Open Access Debate

Challenges and barriers to improving care of the musculoskeletal patient of the future - a debate article and global perspective

Hangama C Fayaz1*, Jesse B Jupiter1, Hans Christoph Pape2, R Malcolm Smith1, Peter V Giannoudis3, Christopher G Moran4, Christian Krettek5, Karl J Prommersberger6, Michael J Raschke7 and Javad Parvizi8

Author Affiliations

1 Department of Orthopaedic Surgery, Harvard Medical School, Massachusetts General Hospital, 55 Fruit Street, Boston, MA 02114, USA

2 Department of Orthopaedic Trauma, University of Aachen Medical Center, Pauwelsstraße 30, 52074 Aachen, Germany

3 Department of Trauma and Orthopaedic Surgery, School of Medicine, University of Leeds, Leeds LS2 9JT, UK

4 Department of Orthopaedic Trauma, University Hospital, Queen's Medical Centre, GB-Nottingham, NG7 2UH, UK

5 Department of Trauma Surgery, Hannover Medical School, Carl-Neuberg-Str. 1, 30625 Hannover, Germany

6 Clinic for Special Hand Surgery, Salzburger Leite 1, 97616 Bad Neustadt an der Saale, Germany

7 Department of Trauma Surgery, University Hospital Muenster, Albert-Schweitzer-Campus 1, 48149 Münster, Germany

8 Rothman Institute of Orthopedics Philadelphia, Thomas Jefferson University Hospital, 925 Chestnut Street, 5th Floor, Philadelphia, PA 19107, USA

For all author emails, please log on.

Patient Safety in Surgery 2011, 5:23  doi:10.1186/1754-9493-5-23


The electronic version of this article is the complete one and can be found online at: http://www.pssjournal.com/content/5/1/23


Received:16 August 2011
Accepted:25 September 2011
Published:25 September 2011

© 2011 Fayaz et al; licensee BioMed Central Ltd.

This is an Open Access article distributed under the terms of the Creative Commons Attribution License (http://creativecommons.org/licenses/by/2.0), which permits unrestricted use, distribution, and reproduction in any medium, provided the original work is properly cited.

Abstract

Background

With greater technological developments in the care of musculoskeletal patients, we are entering an era of rapid change in our understanding of the pathophysiology of traumatic injury; assessment and treatment of polytrauma and related disorders; and treatment outcomes. In developed countries, it is very likely that we will have algorithms for the approach to many musculoskeletal disorders as we strive for the best approach with which to evaluate treatment success. This debate article is founded on predictions of future health care needs that are solely based on the subjective inputs and opinions of the world's leading orthopedic surgeons.

Hence, it functions more as a forum-based rather than a scientific-based presentation. This exposé was designed to stimulate debate about the emerging patients' needs in the future predicted by leading orthopedic surgeons that provide some hint as to the right direction for orthopedic care and outlines the important topics in this area.

Discussion

The authors aim to provide a general overview of orthopedic care in a typical developed country setting. However, the regional diversity of the United States and every other industrialized nation should be considered as a cofactor that may vary to some extent from our vision of improved orthopedic and trauma care of the musculoskeletal patient on an interregional level.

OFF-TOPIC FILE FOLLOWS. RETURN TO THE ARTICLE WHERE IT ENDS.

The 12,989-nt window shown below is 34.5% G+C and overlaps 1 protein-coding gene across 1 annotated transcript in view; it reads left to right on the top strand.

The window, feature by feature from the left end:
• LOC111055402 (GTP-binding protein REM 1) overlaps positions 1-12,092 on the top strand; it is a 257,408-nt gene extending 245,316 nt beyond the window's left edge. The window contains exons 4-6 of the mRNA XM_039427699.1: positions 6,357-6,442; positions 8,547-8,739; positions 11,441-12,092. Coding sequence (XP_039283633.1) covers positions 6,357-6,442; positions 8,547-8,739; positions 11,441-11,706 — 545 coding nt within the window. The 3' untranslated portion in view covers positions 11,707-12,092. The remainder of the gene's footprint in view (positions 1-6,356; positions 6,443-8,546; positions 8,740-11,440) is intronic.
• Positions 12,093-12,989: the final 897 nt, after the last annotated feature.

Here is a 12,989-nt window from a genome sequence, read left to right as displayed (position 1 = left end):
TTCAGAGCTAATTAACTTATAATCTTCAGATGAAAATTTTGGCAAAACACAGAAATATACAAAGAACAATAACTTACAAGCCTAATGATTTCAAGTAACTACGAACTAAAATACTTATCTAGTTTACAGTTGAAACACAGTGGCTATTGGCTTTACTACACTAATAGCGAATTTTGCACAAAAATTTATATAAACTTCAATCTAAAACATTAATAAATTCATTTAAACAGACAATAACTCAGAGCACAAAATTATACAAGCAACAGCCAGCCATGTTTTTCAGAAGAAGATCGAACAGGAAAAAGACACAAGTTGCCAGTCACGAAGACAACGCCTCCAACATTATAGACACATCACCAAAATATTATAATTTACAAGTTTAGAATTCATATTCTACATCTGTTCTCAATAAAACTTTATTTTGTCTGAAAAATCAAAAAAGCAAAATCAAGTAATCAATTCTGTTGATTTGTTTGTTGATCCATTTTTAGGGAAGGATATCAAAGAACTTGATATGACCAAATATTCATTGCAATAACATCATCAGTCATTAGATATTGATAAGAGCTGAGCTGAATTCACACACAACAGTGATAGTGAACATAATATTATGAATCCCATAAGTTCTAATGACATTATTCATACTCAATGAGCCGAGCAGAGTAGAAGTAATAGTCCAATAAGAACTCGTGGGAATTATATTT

In this forum, we will define the current and future barriers in developed countries related to musculoskeletal trauma, total joint arthroplasty, patient safety and injuries related to military conflicts, all problems that will only increase as populations age, become more mobile, and deal with political crisis.

Summary

It is very likely that the future will bring a more biological approach to fracture care with less invasive surgical procedures, flexible implants, and more rapid rehabilitation methods. This international consortium challenges the trauma and implants community to develop outcome registries that are managed through health care offices and to prepare effectively for the many future challenges that lie in store for those who treat musculoskeletal conditions.

Keywords:
Global perspective; Future trends and needs; Algorithms of patient care; Quality assurance in Patient care; Registries

Background

By 2020, in developed countries considerable modification in orthopaedic care is expected to have occurred due to changes in population demographics and innovation in operative techniques, treatments, and research. One of the most drastic changes will be due to the aging North American population. It is predicted that, by 2020, 16.3% of the US population and 25% of the Canadian population will be 65 years of age or older [1,2]. Fractures have become a leading cause of patient morbidity and mortality in both industrialized and developing countries. Fragility fractures represent a substantial public health problem, with more than 1.5 million osteoporotic fragility fractures taking place each year in the United States. In addition, by 2020, injuries caused by traffic accidents will represent the major cause of fractures. Urbanization and industrialization in China and India, which contain 40% of the world's population, has resulted in a clear increase in trauma-related injuries [3].

All of these projections indicate an increased incidence and prevalence of age- and traffic-related musculoskeletal disabilities, such as fragility fractures, osteoarthritis, and trauma-related injuries.

To minimize cost and increase orthopaedic care in the future, there should be a distinct therapeutic concept refining risk stratification, characterizing the future musculoskeletal patient, and identifying at-risk patients (Table 1).

Table 1. Diagnostic Concepts